When I started this blog I subtitled it Adventures in Marketing because I thought I would share as I learn.
What I want to share today is what I have done up until now. I have been making and selling beaded jewelry here and there for decades.
My first sales were to family and friends. My mother, grandmother, and aunts have always oohed and aahed over my creations and they will always be my first and best supporters. Friends have watched me create and than purchased pieces they were particularly taken by over the years. Those “sales” are sometimes gifts and at a reduced wholesale price.
My next venue was as a street vendor- no license, no plan, just a cloth set out on the ground, and no profit. Although it sounds bleak it affirmed my skills as an artist; total strangers stopped and not only looked at my creations but bought my jewelry.
I branched out in the early 1990’s to a local gallery. (The picture accompanying this post is from that show and looking every bit its age.) Although being able to place my work in a gallery was an affirmation of my artistry it was not a monetary success. At the time I blamed the lack of sales on a lack of understanding in the community. Since I work mainly with seed beads the potential customers did not see past the materials, i.e. glass beads and thread, to the value of the art itself. Craft fairs were not overrun by jewelry artists. Craft shops were of two varieties: fabric shops and hobby shops. Etsy did not exist. I was ahead of my time and not a successful leader. My lack of professionalism, beyond my art, also contributed to my lack of sales. Nonetheless, I consider my gallery experience an accomplishment.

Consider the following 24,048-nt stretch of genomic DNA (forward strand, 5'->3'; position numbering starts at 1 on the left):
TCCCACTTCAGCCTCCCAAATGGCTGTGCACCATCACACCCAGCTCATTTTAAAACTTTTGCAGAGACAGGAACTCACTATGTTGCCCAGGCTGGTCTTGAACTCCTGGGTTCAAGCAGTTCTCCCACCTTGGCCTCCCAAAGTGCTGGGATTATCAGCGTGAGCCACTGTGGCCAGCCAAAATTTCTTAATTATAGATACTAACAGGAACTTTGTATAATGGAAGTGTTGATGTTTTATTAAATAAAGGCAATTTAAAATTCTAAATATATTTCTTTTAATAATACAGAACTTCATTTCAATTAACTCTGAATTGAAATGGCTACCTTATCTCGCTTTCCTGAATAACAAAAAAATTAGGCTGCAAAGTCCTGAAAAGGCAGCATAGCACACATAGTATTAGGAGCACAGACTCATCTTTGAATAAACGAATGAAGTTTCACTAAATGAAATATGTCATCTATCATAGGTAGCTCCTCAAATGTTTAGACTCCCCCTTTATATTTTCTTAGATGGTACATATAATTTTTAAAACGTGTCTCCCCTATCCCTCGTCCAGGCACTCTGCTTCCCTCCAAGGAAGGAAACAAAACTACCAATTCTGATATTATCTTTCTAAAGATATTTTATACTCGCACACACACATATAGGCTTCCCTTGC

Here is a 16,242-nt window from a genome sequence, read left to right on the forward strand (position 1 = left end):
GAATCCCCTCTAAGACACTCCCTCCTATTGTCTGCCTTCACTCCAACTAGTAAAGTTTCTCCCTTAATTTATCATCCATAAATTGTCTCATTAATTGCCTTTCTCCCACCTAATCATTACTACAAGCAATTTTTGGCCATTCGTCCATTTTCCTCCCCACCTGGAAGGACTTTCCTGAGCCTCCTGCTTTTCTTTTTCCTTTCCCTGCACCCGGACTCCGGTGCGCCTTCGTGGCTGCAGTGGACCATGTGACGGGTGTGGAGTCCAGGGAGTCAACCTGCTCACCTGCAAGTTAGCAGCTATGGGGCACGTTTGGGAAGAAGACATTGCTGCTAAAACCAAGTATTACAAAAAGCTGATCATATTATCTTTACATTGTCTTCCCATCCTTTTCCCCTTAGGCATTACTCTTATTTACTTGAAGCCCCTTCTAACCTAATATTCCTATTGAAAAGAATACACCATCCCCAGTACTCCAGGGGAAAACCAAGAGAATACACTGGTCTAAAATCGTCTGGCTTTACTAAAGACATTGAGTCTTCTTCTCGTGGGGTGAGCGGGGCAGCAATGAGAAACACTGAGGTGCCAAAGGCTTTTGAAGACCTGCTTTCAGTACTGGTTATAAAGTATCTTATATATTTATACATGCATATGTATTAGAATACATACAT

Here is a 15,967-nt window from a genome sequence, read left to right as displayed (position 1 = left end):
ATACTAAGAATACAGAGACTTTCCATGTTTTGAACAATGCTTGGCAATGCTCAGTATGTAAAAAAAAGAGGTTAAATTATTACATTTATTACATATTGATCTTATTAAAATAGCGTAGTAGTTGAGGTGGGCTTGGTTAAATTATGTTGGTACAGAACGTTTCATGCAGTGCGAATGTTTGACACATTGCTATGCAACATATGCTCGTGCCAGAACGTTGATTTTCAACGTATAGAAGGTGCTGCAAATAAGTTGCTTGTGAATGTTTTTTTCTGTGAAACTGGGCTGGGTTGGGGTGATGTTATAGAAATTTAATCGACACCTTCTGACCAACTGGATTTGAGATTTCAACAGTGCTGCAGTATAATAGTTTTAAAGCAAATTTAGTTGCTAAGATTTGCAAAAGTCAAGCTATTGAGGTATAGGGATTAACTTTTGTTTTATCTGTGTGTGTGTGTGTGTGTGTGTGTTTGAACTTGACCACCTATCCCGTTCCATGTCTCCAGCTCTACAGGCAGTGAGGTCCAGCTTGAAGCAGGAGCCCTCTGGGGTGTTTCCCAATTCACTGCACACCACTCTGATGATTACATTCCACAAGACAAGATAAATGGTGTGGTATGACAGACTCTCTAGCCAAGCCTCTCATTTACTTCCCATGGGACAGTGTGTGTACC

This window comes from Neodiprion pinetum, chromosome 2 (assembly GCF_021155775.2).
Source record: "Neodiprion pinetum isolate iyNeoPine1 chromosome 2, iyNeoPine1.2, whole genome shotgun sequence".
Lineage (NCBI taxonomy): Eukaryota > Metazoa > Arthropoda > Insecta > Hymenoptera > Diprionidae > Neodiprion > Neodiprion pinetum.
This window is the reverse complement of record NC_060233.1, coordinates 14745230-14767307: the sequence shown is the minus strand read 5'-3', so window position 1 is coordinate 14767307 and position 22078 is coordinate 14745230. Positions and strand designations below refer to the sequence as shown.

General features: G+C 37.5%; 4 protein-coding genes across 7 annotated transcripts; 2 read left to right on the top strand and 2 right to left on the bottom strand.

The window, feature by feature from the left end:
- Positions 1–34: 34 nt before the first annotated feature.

A decade after my failed gallery experience I began selling to co-workers. This was almost all word of mouth. Even though these were my best sales this was far from professional. Nothing was priced or labeled. Nothing was displayed. It was, however, just the push I needed to begin looking at other venues.
The next obvious step was craft fairs. It is here that I finally began to develop my presentation- display and tags. Most craft fairs, however, are not a good venue for jewelry. The most important lesson I learned is that there are a lot of talented jewelry artists and my work had better stand out.
Recently I have been learning what I can about marketing. I have a group of friends who I meet with to discuss marketing. I read blogs that offer marketing tips:
• Cat at Olive bites;
• Lori Anderson at Pretty Things;
• Lorelei Eurto at Lorelei’s Blog;
• Luann Udell at Luann Udell;
• Alyson Stanfield at Art Biz Blog;
• Harriete Estel Berman at Ask Harriet;
And too many others to name. I follow these blogs not just for what they say explicitly about marketing but also for what I can learn from example.
This is not my first dance and not my last and hopefully as I go along I will stumble less.